TYNDALL AIR FORCE BASE, Fla., - In the aftermath of Sept. 11, 2001, the 162nd Fighter Wing, an Arizona Air National Guard F-16 training unit, took to the skies to protect the Southwest as part of Operation Noble Eagle.
This month, the unit was named the best air sovereignty alert force in the country.
From all continental U.S. NORAD region (CONR) alert sites, Maj. Gen. Garry C. Dean, the First Air Force commander, selected the 162nd's alert detachment to receive the 2009 Air Sovereignty Alert Unit of the Year award.
Lt. Col. Moon Milham, the detachment commander, accepted the trophy at a banquet here April 13.
Milham's unit, based at Davis-Monthan Air Force Base, Ariz., earned the distinction after receiving overall outstanding ratings during alert force evaluations. North American Aerospace Defense Command inspectors noted that Arizona's alert maintainers made up the "best F-16 maintenance unit in NORAD."
The alert team was also recognized as the "benchmark in alert training," often traveling to other units to provide training or to fill in for deployed members.
"We were fortunate over the last year to get through our alert force evaluation and have the inspection team recognize our maintenance as the best in NORAD; especially considering the ages of our jets," said Colonel Milham.
The detachment employs the mid-1980s version of the F-16, the block 25. Understandably, NORAD inspectors expect flawless aircraft for this can-not-fail mission, meaning operational needs must be in perfect balance with safety procedures and by-the-book maintenance practices.
Senior Master Sgt. Buddy Nedrow, the alert production supervisor, said not a single detail is overlooked for the sake of readiness or rapid response times.
"We have to stay on top of the aircraft and that means never going below standards," said Nedrow, who has been on the alert mission since 2001. "It's a unique sense of pride because our team knows this is a real-world mission in defense of our homeland."
Eight years ago, the 162nd was asked to take on the alert mission due to its location; and with three flying squadrons, it had the resources to do it.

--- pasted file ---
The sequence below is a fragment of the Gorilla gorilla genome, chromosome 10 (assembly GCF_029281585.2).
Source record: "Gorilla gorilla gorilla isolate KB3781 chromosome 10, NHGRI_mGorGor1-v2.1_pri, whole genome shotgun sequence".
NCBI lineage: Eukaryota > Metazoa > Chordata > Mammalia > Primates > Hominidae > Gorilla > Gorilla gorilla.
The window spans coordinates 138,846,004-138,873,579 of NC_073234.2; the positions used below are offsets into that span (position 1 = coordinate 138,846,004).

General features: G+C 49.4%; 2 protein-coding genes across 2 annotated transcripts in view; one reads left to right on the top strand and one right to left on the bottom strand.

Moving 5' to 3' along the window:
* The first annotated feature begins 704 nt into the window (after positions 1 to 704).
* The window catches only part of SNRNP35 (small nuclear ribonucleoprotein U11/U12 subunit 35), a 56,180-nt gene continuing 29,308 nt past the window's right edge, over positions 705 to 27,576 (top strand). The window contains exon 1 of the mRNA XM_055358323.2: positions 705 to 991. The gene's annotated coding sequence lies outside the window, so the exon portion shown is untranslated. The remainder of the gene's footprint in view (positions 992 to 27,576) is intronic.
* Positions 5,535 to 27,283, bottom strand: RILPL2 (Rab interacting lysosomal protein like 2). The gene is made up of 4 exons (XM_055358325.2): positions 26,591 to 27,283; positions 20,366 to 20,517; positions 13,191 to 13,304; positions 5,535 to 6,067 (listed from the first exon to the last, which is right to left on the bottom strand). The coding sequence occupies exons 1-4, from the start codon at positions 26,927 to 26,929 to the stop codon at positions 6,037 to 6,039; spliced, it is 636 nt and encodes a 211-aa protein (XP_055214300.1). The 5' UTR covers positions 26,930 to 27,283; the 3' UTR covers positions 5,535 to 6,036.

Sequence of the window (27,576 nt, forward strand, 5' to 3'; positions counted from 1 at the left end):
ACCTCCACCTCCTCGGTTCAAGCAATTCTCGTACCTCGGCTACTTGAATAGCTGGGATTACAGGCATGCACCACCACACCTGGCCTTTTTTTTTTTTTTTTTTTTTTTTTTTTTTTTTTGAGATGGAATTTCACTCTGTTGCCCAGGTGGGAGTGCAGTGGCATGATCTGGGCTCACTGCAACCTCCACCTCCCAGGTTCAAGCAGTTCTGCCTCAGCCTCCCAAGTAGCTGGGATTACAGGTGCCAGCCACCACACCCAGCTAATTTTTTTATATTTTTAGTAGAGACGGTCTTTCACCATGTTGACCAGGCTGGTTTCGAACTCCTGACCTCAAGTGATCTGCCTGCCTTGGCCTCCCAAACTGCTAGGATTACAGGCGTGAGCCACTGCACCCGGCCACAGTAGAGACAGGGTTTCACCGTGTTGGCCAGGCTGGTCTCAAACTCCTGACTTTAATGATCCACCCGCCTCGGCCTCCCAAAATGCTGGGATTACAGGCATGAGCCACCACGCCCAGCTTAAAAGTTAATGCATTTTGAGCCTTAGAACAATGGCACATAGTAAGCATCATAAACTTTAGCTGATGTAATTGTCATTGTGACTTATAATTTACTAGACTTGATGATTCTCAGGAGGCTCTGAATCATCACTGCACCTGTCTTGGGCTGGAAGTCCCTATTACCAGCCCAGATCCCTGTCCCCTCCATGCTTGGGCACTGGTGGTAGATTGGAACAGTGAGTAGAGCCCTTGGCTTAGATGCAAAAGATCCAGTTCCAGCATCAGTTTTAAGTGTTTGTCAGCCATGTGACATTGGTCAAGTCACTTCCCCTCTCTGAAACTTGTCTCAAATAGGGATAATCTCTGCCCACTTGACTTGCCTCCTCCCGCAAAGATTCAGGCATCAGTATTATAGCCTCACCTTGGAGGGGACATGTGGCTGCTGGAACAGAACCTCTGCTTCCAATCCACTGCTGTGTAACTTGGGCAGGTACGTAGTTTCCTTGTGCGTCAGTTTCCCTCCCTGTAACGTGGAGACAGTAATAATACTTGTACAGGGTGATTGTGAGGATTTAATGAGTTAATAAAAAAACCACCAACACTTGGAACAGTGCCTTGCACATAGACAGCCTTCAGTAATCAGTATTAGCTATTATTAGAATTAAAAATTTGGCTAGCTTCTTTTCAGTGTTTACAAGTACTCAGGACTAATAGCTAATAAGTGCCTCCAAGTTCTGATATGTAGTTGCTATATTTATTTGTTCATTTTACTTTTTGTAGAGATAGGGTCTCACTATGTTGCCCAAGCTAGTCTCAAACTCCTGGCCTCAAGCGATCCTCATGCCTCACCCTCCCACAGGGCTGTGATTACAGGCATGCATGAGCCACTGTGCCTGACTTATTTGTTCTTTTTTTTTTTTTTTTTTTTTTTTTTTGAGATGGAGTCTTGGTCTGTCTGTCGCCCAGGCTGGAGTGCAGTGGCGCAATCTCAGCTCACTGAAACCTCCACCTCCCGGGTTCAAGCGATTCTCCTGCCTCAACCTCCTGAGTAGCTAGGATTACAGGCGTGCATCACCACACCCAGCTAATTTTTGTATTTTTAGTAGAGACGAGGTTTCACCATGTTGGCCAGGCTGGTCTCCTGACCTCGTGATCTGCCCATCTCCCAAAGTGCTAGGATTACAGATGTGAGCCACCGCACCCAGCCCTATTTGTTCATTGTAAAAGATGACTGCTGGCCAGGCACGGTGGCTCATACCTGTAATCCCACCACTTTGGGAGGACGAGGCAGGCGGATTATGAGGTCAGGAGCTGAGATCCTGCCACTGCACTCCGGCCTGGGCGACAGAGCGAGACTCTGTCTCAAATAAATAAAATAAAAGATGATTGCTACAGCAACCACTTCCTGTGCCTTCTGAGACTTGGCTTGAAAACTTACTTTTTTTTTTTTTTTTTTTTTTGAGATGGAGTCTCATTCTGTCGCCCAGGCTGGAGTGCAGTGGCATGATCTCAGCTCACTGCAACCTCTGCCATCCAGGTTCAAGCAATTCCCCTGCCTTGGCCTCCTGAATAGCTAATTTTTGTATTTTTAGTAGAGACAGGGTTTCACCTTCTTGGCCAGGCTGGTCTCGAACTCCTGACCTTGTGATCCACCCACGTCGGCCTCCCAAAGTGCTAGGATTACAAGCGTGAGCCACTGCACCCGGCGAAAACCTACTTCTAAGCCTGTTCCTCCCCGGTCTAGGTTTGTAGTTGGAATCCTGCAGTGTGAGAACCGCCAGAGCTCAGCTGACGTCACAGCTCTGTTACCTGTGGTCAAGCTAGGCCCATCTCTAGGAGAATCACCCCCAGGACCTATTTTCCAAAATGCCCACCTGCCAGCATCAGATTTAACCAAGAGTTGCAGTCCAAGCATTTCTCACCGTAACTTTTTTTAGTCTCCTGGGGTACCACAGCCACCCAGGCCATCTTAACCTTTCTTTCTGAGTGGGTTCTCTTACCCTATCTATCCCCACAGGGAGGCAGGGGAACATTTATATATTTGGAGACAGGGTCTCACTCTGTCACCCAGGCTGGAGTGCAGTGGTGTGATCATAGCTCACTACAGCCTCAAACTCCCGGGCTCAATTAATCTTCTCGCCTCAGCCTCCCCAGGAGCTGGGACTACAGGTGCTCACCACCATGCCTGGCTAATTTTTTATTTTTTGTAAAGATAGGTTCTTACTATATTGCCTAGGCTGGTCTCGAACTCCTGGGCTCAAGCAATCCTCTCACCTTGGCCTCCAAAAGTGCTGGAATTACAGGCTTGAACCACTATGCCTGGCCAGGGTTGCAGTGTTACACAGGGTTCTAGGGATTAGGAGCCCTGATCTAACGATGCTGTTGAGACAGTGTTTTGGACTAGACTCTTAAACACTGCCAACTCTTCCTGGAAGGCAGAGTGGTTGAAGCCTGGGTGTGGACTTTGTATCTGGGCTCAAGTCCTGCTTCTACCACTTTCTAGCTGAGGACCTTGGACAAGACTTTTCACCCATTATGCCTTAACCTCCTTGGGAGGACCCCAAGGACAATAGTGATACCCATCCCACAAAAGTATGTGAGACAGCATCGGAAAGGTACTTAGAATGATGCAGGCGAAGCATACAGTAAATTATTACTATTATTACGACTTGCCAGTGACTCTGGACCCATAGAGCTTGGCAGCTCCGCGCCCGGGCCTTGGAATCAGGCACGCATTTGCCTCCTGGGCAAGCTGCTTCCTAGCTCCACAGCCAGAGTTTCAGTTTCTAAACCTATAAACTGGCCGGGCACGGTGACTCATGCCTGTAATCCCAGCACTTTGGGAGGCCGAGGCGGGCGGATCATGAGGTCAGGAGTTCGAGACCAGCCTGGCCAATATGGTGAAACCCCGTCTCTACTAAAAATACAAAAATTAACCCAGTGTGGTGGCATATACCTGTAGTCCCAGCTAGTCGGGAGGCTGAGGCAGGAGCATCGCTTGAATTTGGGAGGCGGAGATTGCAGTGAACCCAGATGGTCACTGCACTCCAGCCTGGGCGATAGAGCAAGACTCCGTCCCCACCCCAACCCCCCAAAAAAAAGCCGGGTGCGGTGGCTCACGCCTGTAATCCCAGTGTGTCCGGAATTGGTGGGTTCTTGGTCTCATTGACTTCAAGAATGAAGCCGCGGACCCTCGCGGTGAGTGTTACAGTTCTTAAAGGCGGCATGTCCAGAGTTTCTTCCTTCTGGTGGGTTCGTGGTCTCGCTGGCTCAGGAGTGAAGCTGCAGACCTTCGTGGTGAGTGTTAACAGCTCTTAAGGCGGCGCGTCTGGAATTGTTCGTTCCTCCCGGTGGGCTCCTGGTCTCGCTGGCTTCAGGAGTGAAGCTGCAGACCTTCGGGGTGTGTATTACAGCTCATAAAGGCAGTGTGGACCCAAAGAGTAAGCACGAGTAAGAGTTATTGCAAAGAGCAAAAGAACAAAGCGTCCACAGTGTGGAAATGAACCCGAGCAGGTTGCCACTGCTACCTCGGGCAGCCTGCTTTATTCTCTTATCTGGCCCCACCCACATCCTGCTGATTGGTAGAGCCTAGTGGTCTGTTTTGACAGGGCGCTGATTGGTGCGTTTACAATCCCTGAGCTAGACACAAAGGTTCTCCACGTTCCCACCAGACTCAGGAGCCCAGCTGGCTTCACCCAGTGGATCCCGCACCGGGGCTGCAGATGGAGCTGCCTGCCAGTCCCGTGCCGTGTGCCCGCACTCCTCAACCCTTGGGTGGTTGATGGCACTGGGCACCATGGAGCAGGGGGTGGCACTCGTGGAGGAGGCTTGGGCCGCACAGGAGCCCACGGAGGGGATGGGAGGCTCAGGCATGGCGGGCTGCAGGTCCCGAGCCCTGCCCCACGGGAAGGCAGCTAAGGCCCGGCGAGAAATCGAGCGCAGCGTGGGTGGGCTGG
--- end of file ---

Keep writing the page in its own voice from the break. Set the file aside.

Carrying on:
Today the Tucson unit is responsible for 225,000 square miles of the Southwest. The handful of Guardsmen assigned maintain a heightened state of alert 24 hours per day, 365 days per year to be able to rapidly respond to any potential or perceived threat.
Instructor pilots from the 162nd rotate through alert duty on a daily basis. Each pilot may pull alert twice per month. For maintainers, the alert mission is a full-time job of 25 hour shifts a couple times per week.
In addition to alert, they protect the nation's leaders when they travel, and they patrol airspace over political conventions, major sporting events or any large gathering of citizens in Arizona, California, Nevada, Utah, Colorado and New Mexico.
"We're the back up for units in nearby states, but we're primarily responsible for the Phoenix metropolitan area and our infrastructure - power plants, storage areas, and large gatherings like the Super Bowl," said Milham.
"It's very fulfilling to provide security to our nation and it's a call to duty. That's what the Guard is for; we're the militia tasked with protecting our families and our land."
Their facilities at Davis-Monthan, only five miles from the 162nd Fighter Wing headquarters at Tucson International Airport, were once used by the Montana Air National Guard for a cold-war era alert mission. With help from D-M, the Guard was able to quickly stand up alert operations where they left off.
"I have to give much credit to our hosts at Davis-Monthan, the 355th Fighter Wing. They put us at number one on their list of missions. Our good relationship with them has allowed us to succeed each and every year," said the colonel.
"When the klaxon goes off, they give us priority and the nation's jets get airborne quickly and safely, and that's a good deterrent."
In 2009, the 162nd Fighter Wing Air Sovereignty Alert detachment also earned an Air Force Outstanding Unit Award, and the 162nd's Brig. Gen. Ronald L. Kurth Commanders Award.